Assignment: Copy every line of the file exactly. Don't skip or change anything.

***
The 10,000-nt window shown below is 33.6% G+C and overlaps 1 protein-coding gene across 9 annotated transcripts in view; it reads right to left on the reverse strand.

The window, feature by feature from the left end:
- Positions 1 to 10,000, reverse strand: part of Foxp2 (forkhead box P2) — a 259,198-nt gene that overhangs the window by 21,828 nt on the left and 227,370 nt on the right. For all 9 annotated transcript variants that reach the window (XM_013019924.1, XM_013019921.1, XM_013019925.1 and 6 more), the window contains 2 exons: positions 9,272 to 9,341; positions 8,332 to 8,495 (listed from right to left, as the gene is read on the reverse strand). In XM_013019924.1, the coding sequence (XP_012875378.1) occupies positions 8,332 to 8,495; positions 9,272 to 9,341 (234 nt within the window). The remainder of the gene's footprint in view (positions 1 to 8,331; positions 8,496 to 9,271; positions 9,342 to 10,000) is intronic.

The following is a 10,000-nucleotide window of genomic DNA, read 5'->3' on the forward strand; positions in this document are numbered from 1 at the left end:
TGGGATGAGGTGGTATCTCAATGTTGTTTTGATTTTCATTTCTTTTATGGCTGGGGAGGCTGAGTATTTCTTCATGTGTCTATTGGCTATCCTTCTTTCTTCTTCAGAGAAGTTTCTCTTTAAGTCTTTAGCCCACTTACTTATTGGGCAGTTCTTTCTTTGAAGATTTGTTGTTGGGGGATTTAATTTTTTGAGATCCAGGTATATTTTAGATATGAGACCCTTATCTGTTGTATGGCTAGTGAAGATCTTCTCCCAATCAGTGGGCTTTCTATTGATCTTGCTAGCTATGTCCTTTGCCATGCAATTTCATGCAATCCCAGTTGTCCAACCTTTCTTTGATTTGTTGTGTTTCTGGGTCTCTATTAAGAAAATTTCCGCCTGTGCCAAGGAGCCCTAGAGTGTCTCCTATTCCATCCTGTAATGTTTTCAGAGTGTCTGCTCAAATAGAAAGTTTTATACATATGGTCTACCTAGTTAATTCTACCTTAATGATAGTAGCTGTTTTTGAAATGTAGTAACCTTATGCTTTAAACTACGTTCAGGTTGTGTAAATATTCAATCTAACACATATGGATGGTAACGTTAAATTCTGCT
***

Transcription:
The 10,000-nt window shown below is 33.6% G+C and overlaps 1 protein-coding gene across 9 annotated transcripts in view; it reads right to left on the reverse strand.

The window, feature by feature from the left end:
- Positions 1 to 10,000, reverse strand: part of Foxp2 (forkhead box P2) — a 259,198-nt gene that overhangs the window by 21,828 nt on the left and 227,370 nt on the right. For all 9 annotated transcript variants that reach the window (XM_013019924.1, XM_013019921.1, XM_013019925.1 and 6 more), the window contains 2 exons: positions 9,272 to 9,341; positions 8,332 to 8,495 (listed from right to left, as the gene is read on the reverse strand). In XM_013019924.1, the coding sequence (XP_012875378.1) occupies positions 8,332 to 8,495; positions 9,272 to 9,341 (234 nt within the window). The remainder of the gene's footprint in view (positions 1 to 8,331; positions 8,496 to 9,271; positions 9,342 to 10,000) is intronic.

The following is a 10,000-nucleotide window of genomic DNA, read 5'->3' on the forward strand; positions in this document are numbered from 1 at the left end:
TGGGATGAGGTGGTATCTCAATGTTGTTTTGATTTTCATTTCTTTTATGGCTGGGGAGGCTGAGTATTTCTTCATGTGTCTATTGGCTATCCTTCTTTCTTCTTCAGAGAAGTTTCTCTTTAAGTCTTTAGCCCACTTACTTATTGGGCAGTTCTTTCTTTGAAGATTTGTTGTTGGGGGATTTAATTTTTTGAGATCCAGGTATATTTTAGATATGAGACCCTTATCTGTTGTATGGCTAGTGAAGATCTTCTCCCAATCAGTGGGCTTTCTATTGATCTTGCTAGCTATGTCCTTTGCCATGCAATTTCATGCAATCCCAGTTGTCCAACCTTTCTTTGATTTGTTGTGTTTCTGGGTCTCTATTAAGAAAATTTCCGCCTGTGCCAAGGAGCCCTAGAGTGTCTCCTATTCCATCCTGTAATGTTTTCAGAGTGTCTGCTCAAATAGAAAGTTTTATACATATGGTCTACCTAGTTAATTCTACCTTAATGATAGTAGCTGTTTTTGAAATGTAGTAACCTTATGCTTTAAACTACGTTCAGGTTGTGTAAATATTCAATCTAACACATATGGATGGTAACGTTAAATTCTGCT